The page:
Abstract

The catalytic activities of eukaryotic protein kinases (EPKs) are regulated by movement of the C-helix, movement of the N and C lobes upon ATP binding, and movement of the activation loop upon phosphorylation. Statistical analysis of the selective constraints associated with AGC kinase functional divergence reveals conserved interactions between these regulatory regions and three regions of the C-terminal tail (C-tail): the N-lobe tether (NLT), the active-site tether (AST), and the C-lobe tether (CLT). The NLT serves as a docking site for an upstream kinase PDK1 and, upon activation, positions the C-helix within the ATP binding pocket. The AST directly interacts with the ATP binding pocket, and the CLT interacts with the interlobe linker and the αC–β4 loop, which appears to serve as a hinge for C-helix movement. The C-tail is a hallmark of AGC functional divergence inasmuch as most of the conserved core residues that distinguish AGC kinases from other EPKs are associated with the NLT, AST, or CLT. Moreover, several AGC catalytic core conserved residues that interact with the C-tail strikingly diverge from the canonical residues observed at corresponding positions in nearly all other EPKs, suggesting that the catalytic core may have coevolved with the C-tail in AGC kinases. These observations, along with the fact that the C-tail is needed for catalytic activity suggests that the C-tail is a cis-acting regulatory module that can also serve as a regulatory “handle,” to which trans-acting cellular components can bind to modulate activity.

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Acknowledgments

We thank members of S.S.T.'s laboratory and Alexandra Newton's laboratory (University of California at San Diego) for helpful discussions. This work was funded by National Institutes of Health Grant IP01DK54441 (to S.S.T.), National Library of Medicine Grant LM06747 (to A.F.N.), and National Institutes of Health Division of General Medicine Grant GM078541 (to A.F.N.).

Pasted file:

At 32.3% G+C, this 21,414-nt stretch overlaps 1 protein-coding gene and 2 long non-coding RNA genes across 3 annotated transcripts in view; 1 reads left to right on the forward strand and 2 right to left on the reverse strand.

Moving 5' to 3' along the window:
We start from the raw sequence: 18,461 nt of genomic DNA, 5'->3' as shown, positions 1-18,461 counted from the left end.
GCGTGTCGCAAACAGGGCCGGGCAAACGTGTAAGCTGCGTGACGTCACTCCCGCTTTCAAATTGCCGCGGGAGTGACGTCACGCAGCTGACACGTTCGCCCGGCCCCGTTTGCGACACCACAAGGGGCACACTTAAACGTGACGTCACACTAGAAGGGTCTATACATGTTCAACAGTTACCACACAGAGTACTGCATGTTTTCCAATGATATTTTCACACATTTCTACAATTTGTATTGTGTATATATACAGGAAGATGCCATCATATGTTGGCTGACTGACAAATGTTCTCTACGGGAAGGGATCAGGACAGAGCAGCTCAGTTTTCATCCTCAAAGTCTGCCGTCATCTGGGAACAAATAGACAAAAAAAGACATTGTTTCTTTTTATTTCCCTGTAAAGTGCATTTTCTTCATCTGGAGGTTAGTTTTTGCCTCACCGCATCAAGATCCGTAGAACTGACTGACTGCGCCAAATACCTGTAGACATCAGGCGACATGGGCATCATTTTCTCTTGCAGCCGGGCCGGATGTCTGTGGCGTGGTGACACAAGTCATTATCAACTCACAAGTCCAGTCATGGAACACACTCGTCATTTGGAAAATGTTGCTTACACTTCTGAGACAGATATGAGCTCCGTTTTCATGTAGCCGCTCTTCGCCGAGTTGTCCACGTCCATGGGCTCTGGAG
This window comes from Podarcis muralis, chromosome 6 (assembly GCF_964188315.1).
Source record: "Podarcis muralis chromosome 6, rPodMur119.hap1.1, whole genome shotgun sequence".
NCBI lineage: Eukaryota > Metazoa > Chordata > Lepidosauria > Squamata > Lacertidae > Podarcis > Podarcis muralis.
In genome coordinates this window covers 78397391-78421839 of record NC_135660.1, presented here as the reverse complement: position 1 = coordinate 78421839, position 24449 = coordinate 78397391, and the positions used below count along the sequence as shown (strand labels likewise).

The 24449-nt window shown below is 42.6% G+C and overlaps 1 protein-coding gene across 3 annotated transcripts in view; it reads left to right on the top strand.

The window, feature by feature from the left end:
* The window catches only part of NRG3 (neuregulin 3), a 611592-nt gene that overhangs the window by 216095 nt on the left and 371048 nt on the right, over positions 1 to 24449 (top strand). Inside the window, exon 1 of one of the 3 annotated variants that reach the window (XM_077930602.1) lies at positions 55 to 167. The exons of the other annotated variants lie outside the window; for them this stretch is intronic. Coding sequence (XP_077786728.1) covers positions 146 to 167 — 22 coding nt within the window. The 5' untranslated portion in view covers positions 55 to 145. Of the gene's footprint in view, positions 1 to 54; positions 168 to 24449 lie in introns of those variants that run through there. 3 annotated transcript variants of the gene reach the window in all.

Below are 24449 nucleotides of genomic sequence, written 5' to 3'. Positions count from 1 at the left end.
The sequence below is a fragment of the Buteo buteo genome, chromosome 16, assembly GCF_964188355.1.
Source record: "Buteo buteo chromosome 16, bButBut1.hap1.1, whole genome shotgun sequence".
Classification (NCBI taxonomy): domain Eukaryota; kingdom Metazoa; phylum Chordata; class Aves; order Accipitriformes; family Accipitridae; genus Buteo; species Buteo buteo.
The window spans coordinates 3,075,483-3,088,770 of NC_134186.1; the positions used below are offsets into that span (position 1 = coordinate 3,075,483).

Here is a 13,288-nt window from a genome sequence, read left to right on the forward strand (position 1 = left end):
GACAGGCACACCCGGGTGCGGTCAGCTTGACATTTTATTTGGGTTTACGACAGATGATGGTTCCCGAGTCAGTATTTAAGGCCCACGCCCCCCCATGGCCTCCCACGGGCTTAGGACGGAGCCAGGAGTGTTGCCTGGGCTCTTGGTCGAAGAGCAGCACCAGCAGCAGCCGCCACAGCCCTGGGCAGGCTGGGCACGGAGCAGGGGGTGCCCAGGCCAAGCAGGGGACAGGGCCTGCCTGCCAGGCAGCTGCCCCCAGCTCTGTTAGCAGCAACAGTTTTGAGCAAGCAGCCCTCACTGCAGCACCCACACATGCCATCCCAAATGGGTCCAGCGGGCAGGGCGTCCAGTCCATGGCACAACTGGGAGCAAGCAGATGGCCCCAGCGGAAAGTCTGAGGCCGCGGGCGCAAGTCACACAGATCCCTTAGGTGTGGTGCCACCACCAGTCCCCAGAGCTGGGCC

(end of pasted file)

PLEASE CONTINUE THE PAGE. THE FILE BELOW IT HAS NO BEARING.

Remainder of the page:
Supporting Information

Adobe PDF - 10251Appendix1.pdf
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Adobe PDF - 10251Appendix2.pdf
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Adobe PDF - 10251Appendix3.pdf
Adobe PDF - 10251Appendix3.pdf

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Information & Authors

Information

Published in

Go to Proceedings of the National Academy of Sciences
Go to Proceedings of the National Academy of Sciences
Proceedings of the National Academy of Sciences
Vol. 104 | No. 4
January 23, 2007
PubMed: 17227859

Classifications

Submission history

Received: September 26, 2006
Published online: January 23, 2007
Published in issue: January 23, 2007

Keywords

  1. kinase mechanisms
  2. phosphorylation
  3. signaling

Acknowledgments

We thank members of S.S.T.'s laboratory and Alexandra Newton's laboratory (University of California at San Diego) for helpful discussions. This work was funded by National Institutes of Health Grant IP01DK54441 (to S.S.T.), National Library of Medicine Grant LM06747 (to A.F.N.), and National Institutes of Health Division of General Medicine Grant GM078541 (to A.F.N.).

Notes

This article contains supporting information online at www.pnas.org/cgi/content/full/0610251104/DC1.

Authors

Affiliations

Natarajan Kannan
Howard Hughes Medical Institute, Department of Chemistry and Biochemistry, University of California at San Diego, 9500 Gilman Drive, La Jolla, CA 92093-0654; and
Nina Haste
Howard Hughes Medical Institute, Department of Chemistry and Biochemistry, University of California at San Diego, 9500 Gilman Drive, La Jolla, CA 92093-0654; and
Susan S. Taylor [email protected]
Howard Hughes Medical Institute, Department of Chemistry and Biochemistry, University of California at San Diego, 9500 Gilman Drive, La Jolla, CA 92093-0654; and
Andrew F. Neuwald [email protected]
Cold Spring Harbor Laboratory, 1 Bungtown Road, Cold Spring Harbor, NY 11724

Notes

To whom correspondence may be addressed: E-mail: [email protected] or [email protected]
Contributed by Susan S. Taylor, November 21, 2006

Competing Interests

The authors declare no conflict of interest.

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    The hallmark of AGC kinase functional divergence is its C-terminal tail, a cis-acting regulatory module
    Proceedings of the National Academy of Sciences
    • Vol. 104
    • No. 4
    • pp. 1105-1442

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